18. The seal according to claim 17, wherein said at least one annular recessed groove includes a pair of annular recessed grooves spaced from one another and each including a port extending from an outer surface of said casing to said pair of annular recessed grooves, each said annular recessed groove having a fluid seal disposed therein and a swellable material elastomer disposed in each said recessed groove and extending around said fluid seal.
19. The seal according to claim 18, further comprising a test port extending through said casing and communicating with said inner surface of said casing between said pair of annular grooves.
20. The seal according to claim 17, further comprising a secondary groove channel extending radially outward from said annular recessed groove and communicating with said port, said secondary groove channel delivering oil from said port to said swellable elastomer material.
21. The seal according to claim 17, wherein said fluid seal has an outer surface with a recessed groove that receives said swellable elastomer material therein.
22. The seal according to claim 21, wherein said swellable elastomer material is made from an elastomer selected from the group of acrylonitrile butadiene rubber, hydrogenated nitrile butadiene rubber, and fluoroelastomer.
23. The seal according to claim 17, wherein said fluid seal includes a raised bead on an inner surface thereof and a pair of recessed grooves on opposite sides of said raised bead with a pair of steel springs disposed in said pair of recessed grooves.
24. The seal according to claim 17, wherein said port includes a check valve and pump for reenergizing the swellable elastomer material by the reintroduction of fluid.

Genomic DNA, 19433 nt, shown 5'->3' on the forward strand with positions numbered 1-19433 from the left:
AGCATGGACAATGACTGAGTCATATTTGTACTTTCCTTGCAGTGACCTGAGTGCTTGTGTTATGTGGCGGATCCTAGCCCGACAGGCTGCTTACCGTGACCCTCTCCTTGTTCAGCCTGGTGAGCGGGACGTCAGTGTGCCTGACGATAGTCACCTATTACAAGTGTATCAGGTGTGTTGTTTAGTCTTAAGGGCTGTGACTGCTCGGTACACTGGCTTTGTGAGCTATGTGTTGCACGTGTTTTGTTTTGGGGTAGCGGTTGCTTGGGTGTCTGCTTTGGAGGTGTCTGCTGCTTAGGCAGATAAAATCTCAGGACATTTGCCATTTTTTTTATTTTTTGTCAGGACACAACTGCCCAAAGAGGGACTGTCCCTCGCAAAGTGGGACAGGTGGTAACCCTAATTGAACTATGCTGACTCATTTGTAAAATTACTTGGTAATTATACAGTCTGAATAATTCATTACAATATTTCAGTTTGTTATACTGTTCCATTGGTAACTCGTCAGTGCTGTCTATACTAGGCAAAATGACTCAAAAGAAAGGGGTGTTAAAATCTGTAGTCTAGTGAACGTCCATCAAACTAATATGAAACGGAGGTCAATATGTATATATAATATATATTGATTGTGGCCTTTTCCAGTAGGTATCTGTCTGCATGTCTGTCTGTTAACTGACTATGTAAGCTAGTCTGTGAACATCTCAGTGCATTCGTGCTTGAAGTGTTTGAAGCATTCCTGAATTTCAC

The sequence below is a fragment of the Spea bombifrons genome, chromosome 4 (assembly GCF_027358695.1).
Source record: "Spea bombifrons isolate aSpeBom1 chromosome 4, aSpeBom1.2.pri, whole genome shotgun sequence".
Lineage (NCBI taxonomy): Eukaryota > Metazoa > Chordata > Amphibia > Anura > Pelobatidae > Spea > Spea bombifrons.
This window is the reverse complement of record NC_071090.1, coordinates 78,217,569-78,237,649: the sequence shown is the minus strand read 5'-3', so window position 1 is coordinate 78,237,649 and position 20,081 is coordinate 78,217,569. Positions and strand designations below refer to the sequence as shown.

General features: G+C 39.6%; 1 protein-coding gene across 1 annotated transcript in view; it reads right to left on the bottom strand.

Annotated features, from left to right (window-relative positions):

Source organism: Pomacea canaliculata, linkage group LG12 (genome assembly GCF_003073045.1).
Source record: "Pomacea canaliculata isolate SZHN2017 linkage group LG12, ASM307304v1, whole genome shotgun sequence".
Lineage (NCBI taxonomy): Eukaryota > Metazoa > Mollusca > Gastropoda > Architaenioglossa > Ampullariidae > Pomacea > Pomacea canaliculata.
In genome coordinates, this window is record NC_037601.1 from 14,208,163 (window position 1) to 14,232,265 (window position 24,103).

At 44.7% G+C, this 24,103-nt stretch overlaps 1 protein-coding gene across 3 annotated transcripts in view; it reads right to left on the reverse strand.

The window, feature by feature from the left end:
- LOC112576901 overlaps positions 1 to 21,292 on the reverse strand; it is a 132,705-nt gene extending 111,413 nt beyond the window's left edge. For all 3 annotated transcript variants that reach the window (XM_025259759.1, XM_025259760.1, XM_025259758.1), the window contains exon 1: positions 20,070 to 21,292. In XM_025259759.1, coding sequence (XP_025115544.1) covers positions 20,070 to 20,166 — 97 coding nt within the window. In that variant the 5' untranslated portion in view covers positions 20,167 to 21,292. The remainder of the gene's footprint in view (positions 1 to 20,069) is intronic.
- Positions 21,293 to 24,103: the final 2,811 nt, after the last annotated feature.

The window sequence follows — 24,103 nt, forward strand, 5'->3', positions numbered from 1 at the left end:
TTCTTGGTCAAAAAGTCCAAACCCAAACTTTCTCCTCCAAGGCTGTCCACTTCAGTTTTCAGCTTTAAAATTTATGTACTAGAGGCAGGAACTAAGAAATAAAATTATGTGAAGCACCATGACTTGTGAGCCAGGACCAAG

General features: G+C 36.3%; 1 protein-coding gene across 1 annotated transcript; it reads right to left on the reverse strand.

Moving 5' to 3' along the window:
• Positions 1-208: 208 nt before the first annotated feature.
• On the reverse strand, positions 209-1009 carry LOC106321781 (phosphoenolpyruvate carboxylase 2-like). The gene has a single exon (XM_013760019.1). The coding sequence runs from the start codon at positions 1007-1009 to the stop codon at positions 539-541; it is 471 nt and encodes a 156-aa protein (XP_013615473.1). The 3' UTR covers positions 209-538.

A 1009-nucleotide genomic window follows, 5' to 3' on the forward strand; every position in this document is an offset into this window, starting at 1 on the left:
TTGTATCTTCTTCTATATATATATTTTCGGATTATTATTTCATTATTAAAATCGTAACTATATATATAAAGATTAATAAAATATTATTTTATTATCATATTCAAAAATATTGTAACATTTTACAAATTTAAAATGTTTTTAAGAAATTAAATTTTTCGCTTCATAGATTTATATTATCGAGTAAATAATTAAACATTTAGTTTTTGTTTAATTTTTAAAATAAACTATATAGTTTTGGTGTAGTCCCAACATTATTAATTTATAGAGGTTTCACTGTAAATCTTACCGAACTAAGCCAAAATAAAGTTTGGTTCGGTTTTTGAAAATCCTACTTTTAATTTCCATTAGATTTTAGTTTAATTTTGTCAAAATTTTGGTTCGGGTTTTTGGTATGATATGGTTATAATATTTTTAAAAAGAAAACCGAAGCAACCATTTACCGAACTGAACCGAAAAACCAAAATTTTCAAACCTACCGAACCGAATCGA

US13/603,085 2012-09-04 2012-09-04 Fluid seal with swellable material packing Active 2033-11-15 US9085949B2 (en)

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US13/603,085 US9085949B2 (en) 2012-09-04 2012-09-04 Fluid seal with swellable material packing

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US13/603,085 US9085949B2 (en) 2012-09-04 2012-09-04 Fluid seal with swellable material packing
CA2822998A CA2822998C (en) 2012-09-04 2013-08-01 Fluid seal with swellable material packing
EP13178907.5A EP2703599A3 (en) 2012-09-04 2013-08-01 Fluid seal with swellable material packing
SG2013059183A SG2013059183A (en) 2012-09-04 2013-08-02 Fluid seal with swellable material packing

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US20140060805A1 US20140060805A1 (en) 2014-03-06
US9085949B2 true US9085949B2 (en) 2015-07-21

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CN104884850B (en) 2012-07-17 2018-12-14 通用电气石油和天然气压力控制有限公司 Frac system and method for pressure break wellhole
US9835005B2 (en) * 2014-12-31 2017-12-05 Cameron International Corporation Energized seal system and method
AU2016304011A1 (en) * 2015-08-05 2018-02-01 Equipment Resources International, Inc. Diverter for drilling operation
CN105694162A (en) * 2016-03-04 2016-06-22 中国石油集团渤海钻探工程有限公司 High-temperature-resistant rubber core for rotating control head and preparing method thereof

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US5826887A (en) * 1995-12-27 1998-10-27 Forsheda Ab Sealing device
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Also Published As

Publication number Publication date
SG2013059183A (en) 2014-04-28
EP2703599A3 (en) 2016-02-17
EP2703599A2 (en) 2014-03-05
CA2822998A1 (en) 2014-03-04
CA2822998C (en) 2015-10-27
US20140060805A1 (en) 2014-03-06

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Owner name: FREUDENBERG OIL & GAS, LLC, MICHIGAN

Free format text: ASSIGNMENT OF ASSIGNORS INTEREST;ASSIGNOR:CAMPBELL, ROBERT ANGUS;REEL/FRAME:028894/0733

Effective date: 20120829